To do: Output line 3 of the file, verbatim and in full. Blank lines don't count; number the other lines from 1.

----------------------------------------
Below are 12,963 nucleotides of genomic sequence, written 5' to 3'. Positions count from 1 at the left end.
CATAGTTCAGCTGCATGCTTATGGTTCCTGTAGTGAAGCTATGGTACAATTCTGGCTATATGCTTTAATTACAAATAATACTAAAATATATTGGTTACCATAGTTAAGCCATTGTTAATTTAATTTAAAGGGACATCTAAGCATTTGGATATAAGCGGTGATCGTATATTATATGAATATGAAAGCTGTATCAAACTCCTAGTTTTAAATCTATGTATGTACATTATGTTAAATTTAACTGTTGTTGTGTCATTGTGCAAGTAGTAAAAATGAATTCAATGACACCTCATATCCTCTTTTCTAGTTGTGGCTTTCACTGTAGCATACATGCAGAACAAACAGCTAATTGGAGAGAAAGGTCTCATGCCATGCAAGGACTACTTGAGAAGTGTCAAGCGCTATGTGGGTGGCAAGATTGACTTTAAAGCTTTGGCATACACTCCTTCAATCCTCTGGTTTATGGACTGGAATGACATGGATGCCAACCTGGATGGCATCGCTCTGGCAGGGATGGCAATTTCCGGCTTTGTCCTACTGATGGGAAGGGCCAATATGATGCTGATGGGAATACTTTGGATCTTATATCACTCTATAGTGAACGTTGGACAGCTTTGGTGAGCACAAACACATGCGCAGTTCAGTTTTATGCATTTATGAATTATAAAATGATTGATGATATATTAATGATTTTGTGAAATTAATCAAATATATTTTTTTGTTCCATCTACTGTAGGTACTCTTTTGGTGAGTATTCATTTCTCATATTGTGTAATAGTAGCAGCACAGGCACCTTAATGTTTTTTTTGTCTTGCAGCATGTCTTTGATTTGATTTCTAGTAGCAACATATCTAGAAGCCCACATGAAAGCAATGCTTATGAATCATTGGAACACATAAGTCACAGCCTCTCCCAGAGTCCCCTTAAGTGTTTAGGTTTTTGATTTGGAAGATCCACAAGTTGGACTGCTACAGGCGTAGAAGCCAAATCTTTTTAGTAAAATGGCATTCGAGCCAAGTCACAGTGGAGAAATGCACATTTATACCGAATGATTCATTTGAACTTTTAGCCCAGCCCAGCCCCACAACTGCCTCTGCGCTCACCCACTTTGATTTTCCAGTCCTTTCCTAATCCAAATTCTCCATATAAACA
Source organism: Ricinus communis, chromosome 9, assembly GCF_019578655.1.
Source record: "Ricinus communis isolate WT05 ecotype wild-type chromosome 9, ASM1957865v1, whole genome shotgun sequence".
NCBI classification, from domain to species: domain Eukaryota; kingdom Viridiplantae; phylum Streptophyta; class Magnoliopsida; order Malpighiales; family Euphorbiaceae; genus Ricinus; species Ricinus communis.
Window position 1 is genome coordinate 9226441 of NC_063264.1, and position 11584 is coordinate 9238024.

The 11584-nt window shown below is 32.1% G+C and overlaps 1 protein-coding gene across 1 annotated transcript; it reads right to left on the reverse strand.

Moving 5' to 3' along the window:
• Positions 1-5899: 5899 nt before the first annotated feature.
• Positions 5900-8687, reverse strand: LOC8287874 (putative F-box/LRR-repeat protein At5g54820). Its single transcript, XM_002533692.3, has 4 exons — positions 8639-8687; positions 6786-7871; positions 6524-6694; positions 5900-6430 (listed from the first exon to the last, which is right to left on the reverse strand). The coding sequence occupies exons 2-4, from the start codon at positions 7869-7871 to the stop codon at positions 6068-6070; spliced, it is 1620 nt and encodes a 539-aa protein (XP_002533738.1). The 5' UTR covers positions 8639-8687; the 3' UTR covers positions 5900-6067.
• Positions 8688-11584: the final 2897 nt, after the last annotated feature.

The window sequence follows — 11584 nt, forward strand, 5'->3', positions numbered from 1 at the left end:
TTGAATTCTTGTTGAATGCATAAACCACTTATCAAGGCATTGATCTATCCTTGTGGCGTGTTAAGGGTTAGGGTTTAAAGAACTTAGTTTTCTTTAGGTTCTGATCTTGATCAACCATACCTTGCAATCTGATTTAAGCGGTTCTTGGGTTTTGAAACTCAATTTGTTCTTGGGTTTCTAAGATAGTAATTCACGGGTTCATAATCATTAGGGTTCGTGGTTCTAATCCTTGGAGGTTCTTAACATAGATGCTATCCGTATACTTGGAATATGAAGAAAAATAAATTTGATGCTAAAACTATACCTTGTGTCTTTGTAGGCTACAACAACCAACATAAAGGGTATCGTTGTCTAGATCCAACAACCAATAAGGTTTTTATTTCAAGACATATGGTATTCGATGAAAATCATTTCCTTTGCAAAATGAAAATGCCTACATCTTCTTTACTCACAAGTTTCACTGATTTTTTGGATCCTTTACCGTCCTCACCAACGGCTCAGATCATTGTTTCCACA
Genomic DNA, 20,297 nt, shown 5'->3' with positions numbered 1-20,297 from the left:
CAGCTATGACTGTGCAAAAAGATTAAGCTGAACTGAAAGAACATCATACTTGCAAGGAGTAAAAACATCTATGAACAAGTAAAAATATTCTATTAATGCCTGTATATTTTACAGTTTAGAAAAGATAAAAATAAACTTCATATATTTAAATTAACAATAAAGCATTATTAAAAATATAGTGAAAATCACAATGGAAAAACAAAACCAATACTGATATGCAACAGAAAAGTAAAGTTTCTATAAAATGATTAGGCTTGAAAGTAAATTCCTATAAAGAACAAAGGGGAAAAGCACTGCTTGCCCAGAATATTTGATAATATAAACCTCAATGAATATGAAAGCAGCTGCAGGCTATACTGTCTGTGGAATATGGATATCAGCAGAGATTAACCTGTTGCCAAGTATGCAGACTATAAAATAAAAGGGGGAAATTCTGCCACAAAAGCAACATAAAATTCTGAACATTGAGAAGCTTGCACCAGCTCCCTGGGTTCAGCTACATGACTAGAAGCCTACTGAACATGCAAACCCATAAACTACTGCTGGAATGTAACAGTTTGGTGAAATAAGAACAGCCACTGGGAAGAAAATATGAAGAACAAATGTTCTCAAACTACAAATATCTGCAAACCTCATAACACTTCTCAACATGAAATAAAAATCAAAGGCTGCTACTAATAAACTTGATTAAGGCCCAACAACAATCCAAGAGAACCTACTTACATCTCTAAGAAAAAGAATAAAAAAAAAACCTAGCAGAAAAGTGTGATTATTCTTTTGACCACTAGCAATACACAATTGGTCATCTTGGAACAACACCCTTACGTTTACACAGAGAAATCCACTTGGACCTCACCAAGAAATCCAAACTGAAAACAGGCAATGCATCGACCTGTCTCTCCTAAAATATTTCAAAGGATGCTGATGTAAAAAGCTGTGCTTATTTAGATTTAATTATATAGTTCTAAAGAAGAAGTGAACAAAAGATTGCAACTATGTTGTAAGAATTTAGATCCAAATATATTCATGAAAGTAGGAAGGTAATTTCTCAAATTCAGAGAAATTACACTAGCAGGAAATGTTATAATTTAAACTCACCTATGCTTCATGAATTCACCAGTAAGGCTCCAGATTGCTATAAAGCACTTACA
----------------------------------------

Source organism: Ricinus communis, chromosome 9, assembly GCF_019578655.1.